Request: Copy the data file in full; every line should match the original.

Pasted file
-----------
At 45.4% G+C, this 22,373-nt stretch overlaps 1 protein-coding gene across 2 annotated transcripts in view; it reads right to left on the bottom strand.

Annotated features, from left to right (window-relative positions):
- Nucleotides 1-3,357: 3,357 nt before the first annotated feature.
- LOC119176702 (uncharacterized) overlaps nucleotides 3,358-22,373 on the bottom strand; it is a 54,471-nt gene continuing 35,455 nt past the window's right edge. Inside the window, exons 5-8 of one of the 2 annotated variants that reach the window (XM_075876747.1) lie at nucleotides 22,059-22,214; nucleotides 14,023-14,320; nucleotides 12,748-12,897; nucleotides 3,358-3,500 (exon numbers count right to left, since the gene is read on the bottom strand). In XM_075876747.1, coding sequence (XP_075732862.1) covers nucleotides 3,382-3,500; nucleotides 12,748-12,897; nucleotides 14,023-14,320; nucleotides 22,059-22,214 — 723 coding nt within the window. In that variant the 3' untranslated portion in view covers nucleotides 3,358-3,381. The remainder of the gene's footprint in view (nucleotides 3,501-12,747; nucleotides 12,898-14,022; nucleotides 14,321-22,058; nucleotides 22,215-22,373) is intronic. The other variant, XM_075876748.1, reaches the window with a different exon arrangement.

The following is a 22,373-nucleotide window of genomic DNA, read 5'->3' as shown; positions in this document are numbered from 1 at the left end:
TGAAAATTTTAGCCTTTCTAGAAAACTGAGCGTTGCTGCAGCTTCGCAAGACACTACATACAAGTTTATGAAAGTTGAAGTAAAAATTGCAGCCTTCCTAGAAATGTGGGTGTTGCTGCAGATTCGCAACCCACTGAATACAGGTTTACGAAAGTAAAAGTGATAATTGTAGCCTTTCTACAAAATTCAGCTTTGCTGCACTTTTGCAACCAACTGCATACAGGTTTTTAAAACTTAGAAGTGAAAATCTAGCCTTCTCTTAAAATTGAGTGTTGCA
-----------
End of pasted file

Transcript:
At 45.4% G+C, this 22,373-nt stretch overlaps 1 protein-coding gene across 2 annotated transcripts in view; it reads right to left on the bottom strand.

Annotated features, from left to right (window-relative positions):
- Nucleotides 1-3,357: 3,357 nt before the first annotated feature.
- LOC119176702 (uncharacterized) overlaps nucleotides 3,358-22,373 on the bottom strand; it is a 54,471-nt gene continuing 35,455 nt past the window's right edge. Inside the window, exons 5-8 of one of the 2 annotated variants that reach the window (XM_075876747.1) lie at nucleotides 22,059-22,214; nucleotides 14,023-14,320; nucleotides 12,748-12,897; nucleotides 3,358-3,500 (exon numbers count right to left, since the gene is read on the bottom strand). In XM_075876747.1, coding sequence (XP_075732862.1) covers nucleotides 3,382-3,500; nucleotides 12,748-12,897; nucleotides 14,023-14,320; nucleotides 22,059-22,214 — 723 coding nt within the window. In that variant the 3' untranslated portion in view covers nucleotides 3,358-3,381. The remainder of the gene's footprint in view (nucleotides 3,501-12,747; nucleotides 12,898-14,022; nucleotides 14,321-22,058; nucleotides 22,215-22,373) is intronic. The other variant, XM_075876748.1, reaches the window with a different exon arrangement.

The following is a 22,373-nucleotide window of genomic DNA, read 5'->3' as shown; positions in this document are numbered from 1 at the left end:
TGAAAATTTTAGCCTTTCTAGAAAACTGAGCGTTGCTGCAGCTTCGCAAGACACTACATACAAGTTTATGAAAGTTGAAGTAAAAATTGCAGCCTTCCTAGAAATGTGGGTGTTGCTGCAGATTCGCAACCCACTGAATACAGGTTTACGAAAGTAAAAGTGATAATTGTAGCCTTTCTACAAAATTCAGCTTTGCTGCACTTTTGCAACCAACTGCATACAGGTTTTTAAAACTTAGAAGTGAAAATCTAGCCTTCTCTTAAAATTGAGTGTTGCA